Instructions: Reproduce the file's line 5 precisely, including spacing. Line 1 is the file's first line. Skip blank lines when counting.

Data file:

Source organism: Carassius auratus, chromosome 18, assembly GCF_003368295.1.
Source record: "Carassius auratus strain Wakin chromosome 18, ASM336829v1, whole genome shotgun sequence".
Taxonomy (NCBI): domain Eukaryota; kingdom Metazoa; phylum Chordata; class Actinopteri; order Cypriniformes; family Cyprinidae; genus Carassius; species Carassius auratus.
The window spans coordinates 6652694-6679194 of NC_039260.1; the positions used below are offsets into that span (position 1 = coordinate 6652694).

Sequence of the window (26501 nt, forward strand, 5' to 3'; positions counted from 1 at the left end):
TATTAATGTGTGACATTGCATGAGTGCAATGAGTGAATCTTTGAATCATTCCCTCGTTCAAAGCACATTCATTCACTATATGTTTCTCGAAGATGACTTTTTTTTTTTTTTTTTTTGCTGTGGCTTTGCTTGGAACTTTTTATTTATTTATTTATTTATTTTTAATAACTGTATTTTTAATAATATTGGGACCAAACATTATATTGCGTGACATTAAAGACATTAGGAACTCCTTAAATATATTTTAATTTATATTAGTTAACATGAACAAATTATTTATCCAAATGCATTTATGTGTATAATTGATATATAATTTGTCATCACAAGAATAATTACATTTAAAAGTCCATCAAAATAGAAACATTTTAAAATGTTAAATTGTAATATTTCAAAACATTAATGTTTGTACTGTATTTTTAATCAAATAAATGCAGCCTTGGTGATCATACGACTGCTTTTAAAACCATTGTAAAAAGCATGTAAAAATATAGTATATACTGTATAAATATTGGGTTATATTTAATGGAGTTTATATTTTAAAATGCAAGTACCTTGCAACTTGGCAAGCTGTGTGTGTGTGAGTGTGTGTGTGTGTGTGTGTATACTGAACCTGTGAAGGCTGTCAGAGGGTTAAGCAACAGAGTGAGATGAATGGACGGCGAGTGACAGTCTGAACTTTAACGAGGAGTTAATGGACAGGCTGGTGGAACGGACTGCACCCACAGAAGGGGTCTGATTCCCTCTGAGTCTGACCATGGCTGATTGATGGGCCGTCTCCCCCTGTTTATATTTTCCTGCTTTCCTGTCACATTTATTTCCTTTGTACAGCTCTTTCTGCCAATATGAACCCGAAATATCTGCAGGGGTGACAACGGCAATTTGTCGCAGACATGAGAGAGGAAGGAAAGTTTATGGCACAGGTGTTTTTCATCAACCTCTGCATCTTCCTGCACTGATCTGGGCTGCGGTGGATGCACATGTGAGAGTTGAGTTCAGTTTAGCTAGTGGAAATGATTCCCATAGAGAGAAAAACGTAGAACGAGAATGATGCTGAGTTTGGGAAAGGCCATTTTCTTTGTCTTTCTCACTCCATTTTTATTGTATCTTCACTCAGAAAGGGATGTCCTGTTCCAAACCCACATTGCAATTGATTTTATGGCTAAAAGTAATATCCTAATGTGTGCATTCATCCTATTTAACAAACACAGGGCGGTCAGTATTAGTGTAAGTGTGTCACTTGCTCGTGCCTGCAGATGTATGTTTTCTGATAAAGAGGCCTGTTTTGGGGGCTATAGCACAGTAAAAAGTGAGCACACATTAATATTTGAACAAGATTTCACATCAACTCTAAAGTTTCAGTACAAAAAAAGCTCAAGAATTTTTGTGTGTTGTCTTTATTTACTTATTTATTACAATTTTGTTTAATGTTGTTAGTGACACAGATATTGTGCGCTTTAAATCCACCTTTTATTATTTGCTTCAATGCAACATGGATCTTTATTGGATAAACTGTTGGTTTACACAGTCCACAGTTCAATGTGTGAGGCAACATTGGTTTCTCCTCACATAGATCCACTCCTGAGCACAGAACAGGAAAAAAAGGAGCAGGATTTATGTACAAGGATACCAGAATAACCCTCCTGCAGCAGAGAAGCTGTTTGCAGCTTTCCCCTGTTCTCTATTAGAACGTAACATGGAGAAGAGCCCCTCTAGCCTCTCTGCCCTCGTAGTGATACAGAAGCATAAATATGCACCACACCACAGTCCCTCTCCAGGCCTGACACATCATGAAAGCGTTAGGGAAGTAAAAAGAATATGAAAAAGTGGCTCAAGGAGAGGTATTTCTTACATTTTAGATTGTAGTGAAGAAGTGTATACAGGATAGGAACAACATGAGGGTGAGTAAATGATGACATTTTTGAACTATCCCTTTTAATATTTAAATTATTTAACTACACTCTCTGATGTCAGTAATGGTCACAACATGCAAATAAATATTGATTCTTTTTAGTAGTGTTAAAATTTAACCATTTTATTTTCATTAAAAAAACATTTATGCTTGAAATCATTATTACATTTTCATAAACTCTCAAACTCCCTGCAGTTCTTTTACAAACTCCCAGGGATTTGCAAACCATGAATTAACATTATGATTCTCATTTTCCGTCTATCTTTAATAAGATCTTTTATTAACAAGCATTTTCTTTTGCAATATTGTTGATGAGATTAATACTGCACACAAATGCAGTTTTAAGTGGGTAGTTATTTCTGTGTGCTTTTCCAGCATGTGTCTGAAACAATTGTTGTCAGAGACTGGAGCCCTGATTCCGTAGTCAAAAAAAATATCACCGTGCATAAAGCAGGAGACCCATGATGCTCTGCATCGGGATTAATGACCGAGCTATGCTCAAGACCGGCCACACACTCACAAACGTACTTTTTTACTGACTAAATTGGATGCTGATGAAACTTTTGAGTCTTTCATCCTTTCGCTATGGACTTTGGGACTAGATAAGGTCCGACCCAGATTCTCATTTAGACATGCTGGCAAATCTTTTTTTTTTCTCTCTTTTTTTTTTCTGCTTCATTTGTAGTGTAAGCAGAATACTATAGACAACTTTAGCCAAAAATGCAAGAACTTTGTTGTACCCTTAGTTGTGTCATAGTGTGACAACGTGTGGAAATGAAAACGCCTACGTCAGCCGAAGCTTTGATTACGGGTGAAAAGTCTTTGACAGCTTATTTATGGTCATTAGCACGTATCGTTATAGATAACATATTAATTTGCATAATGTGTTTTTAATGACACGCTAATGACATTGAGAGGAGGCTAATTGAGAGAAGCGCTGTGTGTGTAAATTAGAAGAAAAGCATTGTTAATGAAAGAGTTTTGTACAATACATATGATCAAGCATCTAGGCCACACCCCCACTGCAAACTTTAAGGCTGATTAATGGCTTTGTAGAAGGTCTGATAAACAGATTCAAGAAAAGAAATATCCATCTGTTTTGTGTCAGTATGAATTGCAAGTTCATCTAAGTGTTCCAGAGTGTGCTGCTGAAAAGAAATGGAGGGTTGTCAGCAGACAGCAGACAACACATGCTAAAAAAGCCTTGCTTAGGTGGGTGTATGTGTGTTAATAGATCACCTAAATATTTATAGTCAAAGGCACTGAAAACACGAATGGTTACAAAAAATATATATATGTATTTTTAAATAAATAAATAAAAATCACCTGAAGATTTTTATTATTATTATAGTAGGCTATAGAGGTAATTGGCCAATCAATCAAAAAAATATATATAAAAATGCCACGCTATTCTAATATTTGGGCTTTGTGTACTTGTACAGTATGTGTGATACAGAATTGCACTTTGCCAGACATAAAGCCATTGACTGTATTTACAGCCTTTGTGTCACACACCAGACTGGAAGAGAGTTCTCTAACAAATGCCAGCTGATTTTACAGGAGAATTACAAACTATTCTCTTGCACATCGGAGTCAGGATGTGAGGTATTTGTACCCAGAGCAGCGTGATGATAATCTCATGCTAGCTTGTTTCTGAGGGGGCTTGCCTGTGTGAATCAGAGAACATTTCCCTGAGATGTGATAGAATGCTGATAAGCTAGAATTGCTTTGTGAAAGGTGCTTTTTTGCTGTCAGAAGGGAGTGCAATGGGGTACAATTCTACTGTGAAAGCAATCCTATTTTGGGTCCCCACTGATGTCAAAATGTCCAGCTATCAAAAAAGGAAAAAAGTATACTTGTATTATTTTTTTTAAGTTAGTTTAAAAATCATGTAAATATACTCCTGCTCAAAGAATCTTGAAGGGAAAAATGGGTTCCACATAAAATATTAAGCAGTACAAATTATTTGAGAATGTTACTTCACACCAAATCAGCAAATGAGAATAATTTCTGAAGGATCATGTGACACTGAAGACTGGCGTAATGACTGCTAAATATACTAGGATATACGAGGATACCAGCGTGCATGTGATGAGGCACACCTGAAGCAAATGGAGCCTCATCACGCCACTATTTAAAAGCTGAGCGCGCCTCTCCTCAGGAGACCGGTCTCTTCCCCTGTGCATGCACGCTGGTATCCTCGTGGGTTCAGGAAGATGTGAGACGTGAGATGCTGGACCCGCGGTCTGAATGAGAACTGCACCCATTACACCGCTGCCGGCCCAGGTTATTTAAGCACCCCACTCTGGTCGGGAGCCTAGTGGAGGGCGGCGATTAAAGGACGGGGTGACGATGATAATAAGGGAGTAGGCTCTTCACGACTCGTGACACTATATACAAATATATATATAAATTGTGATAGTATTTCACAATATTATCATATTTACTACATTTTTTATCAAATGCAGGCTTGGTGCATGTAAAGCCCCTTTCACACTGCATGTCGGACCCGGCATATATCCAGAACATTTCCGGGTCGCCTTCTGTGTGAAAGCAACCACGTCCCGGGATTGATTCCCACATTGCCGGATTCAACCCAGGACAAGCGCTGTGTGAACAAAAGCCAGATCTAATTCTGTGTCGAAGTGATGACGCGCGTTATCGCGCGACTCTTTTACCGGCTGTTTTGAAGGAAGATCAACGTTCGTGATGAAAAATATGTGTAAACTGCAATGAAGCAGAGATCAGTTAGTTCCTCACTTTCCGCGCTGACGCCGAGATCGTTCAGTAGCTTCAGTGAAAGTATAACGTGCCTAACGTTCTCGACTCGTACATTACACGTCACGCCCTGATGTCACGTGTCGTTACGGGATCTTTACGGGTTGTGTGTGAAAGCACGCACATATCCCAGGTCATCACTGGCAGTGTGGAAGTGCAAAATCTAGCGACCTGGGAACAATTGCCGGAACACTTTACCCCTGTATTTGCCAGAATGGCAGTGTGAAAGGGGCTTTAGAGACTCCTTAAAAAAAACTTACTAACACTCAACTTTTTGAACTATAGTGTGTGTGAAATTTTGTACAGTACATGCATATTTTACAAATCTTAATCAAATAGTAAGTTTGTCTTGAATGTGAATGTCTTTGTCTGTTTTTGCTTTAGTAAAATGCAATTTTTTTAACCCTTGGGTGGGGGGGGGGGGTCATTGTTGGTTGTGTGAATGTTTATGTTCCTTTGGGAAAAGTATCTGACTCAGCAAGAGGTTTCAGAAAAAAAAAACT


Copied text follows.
Sequence of the window (26501 nt, forward strand, 5' to 3'; positions counted from 1 at the left end):